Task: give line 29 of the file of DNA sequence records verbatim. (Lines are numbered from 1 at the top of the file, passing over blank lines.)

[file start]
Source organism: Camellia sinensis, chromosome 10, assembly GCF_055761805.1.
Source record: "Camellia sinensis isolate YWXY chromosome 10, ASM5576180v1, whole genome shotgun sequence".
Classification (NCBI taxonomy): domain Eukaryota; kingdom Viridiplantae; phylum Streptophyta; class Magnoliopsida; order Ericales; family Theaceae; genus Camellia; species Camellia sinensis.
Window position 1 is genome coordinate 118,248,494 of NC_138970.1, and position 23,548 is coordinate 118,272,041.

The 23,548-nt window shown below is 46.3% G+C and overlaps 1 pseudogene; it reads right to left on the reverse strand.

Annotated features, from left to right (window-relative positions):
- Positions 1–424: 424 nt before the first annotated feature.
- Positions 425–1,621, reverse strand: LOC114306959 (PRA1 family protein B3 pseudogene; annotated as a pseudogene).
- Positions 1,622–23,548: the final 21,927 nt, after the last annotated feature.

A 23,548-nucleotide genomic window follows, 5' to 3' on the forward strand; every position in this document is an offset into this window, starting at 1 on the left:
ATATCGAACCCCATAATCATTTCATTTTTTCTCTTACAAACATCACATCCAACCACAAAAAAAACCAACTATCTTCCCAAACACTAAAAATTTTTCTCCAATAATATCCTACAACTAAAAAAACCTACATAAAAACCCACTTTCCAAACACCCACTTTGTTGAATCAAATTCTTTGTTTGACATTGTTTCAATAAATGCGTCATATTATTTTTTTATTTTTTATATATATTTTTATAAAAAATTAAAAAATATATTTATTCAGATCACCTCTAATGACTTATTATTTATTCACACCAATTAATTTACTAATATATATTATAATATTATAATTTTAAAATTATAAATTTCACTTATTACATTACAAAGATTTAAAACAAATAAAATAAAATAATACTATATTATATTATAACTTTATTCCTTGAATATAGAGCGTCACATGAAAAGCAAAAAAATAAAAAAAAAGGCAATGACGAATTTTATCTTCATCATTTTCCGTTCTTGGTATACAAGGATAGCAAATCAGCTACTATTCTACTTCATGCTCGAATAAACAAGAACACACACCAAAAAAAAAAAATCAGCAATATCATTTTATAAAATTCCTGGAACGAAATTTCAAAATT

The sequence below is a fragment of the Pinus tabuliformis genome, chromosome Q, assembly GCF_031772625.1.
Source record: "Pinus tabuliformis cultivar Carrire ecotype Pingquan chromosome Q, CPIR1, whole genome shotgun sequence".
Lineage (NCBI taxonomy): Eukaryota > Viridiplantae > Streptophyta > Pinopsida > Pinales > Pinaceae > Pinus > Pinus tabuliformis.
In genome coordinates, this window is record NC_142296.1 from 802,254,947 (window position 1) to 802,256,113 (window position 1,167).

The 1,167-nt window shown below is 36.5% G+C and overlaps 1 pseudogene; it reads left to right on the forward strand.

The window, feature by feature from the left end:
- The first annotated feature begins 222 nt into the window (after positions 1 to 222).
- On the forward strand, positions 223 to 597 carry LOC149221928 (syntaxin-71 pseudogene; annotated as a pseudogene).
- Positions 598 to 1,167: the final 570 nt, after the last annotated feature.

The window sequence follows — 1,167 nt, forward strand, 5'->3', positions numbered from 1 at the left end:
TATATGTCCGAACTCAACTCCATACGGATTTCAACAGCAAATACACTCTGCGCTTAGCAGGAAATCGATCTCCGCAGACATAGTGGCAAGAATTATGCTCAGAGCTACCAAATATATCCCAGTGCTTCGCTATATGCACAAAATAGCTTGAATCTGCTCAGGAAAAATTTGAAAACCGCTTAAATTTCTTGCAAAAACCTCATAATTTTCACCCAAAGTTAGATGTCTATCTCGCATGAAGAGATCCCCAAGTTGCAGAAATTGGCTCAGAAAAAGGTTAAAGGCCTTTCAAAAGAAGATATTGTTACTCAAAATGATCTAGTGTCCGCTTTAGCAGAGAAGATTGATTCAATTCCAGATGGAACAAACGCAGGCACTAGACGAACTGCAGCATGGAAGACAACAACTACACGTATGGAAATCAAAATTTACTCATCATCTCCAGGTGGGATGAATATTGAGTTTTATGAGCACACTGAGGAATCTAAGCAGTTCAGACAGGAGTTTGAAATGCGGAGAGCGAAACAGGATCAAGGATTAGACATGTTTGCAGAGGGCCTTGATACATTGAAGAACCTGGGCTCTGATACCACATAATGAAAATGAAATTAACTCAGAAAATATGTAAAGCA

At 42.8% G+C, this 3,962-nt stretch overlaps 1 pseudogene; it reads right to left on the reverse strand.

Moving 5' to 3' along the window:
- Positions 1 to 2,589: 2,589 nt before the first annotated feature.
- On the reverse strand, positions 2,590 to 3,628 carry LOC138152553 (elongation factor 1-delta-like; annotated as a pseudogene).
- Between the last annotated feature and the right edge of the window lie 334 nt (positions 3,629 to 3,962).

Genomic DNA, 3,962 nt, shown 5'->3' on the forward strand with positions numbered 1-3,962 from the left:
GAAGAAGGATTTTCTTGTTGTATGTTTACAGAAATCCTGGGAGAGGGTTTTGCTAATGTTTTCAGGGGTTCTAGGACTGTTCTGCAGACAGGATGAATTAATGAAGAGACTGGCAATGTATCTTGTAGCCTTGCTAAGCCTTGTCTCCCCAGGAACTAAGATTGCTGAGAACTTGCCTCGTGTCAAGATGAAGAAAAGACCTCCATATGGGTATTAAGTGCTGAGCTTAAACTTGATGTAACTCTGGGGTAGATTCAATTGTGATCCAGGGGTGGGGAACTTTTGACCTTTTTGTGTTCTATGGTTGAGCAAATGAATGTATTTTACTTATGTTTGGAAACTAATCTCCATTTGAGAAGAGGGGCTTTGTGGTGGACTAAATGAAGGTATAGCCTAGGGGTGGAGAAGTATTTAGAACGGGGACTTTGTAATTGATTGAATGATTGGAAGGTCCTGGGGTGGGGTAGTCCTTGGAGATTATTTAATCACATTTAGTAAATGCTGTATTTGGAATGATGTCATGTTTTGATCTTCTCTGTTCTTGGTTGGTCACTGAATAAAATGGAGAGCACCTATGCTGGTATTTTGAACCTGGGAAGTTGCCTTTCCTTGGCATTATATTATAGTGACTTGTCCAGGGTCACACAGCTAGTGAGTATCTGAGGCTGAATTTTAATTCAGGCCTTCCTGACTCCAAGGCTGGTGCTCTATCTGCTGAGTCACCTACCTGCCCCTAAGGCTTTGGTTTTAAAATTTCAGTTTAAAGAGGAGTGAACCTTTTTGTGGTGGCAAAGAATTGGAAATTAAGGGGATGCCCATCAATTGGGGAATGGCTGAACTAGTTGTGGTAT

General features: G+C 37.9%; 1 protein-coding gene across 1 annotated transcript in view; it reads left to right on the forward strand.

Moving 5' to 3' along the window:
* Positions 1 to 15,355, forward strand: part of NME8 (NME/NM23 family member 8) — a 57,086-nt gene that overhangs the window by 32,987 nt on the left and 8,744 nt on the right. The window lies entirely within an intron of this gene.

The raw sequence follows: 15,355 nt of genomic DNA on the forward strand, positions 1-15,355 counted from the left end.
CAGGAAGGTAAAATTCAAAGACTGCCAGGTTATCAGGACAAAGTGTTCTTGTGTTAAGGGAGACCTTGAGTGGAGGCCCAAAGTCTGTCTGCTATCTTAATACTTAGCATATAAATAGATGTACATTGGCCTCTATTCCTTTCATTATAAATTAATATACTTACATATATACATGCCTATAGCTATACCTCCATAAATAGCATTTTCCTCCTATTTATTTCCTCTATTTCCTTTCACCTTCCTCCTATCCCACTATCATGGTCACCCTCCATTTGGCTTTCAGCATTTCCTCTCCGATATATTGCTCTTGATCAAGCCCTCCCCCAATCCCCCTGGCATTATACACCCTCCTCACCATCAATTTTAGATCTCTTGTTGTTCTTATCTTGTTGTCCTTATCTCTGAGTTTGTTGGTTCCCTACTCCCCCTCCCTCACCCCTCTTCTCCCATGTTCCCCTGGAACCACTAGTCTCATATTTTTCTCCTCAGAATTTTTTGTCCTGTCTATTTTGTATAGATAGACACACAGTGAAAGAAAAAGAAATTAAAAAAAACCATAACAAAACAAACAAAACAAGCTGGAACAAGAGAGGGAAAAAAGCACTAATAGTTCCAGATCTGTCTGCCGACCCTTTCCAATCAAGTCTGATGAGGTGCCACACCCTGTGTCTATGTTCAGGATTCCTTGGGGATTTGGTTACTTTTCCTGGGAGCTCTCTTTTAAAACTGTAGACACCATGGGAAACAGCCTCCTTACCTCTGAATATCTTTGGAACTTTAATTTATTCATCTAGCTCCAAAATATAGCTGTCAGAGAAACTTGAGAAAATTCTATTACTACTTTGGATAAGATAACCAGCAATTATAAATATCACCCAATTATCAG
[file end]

GAAGAAGGATTTTCTTGTTGTATGTTTACAGAAATCCTGGGAGAGGGTTTTGCTAATGTTTTCAGGGGTTCTAGGACTGTTCTGCAGACAGGATGAATTAATGAAGAGACTGGCAATGTATCTTGTAGCCTTGCTAAGCCTTGTCTCCCCAGGAACTAAGATTGCTGAGAACTTGCCTCGTGTCAAGATGAAGAAAAGACCTCCATATGGGTATTAAGTGCTGAGCTTAAACTTGATGTAACTCTGGGGTAGATTCAATTGTGATCCAGGGGTGGGGAACTTTTGACCTTTTTGTGTTCTATGGTTGAGCAAATGAATGTATTTTACTTATGTTTGGAAACTAATCTCCATTTGAGAAGAGGGGCTTTGTGGTGGACTAAATGAAGGTATAGCCTAGGGGTGGAGAAGTATTTAGAACGGGGACTTTGTAATTGATTGAATGATTGGAAGGTCCTGGGGTGGGGTAGTCCTTGGAGATTATTTAATCACATTTAGTAAATGCTGTATTTGGAATGATGTCATGTTTTGATCTTCTCTGTTCTTGGTTGGTCACTGAATAAAATGGAGAGCACCTATGCTGGTATTTTGAACCTGGGAAGTTGCCTTTCCTTGGCATTATATTATAGTGACTTGTCCAGGGTCACACAGCTAGTGAGTATCTGAGGCTGAATTTTAATTCAGGCCTTCCTGACTCCAAGGCTGGTGCTCTATCTGCTGAGTCACCTACCTGCCCCTAAGGCTTTGGTTTTAAAATTTCAGTTTAAAGAGGAGTGAACCTTTTTGTGGTGGCAAAGAATTGGAAATTAAGGGGATGCCCATCAATTGGGGAATGGCTGAACTAGTTGTGGTAT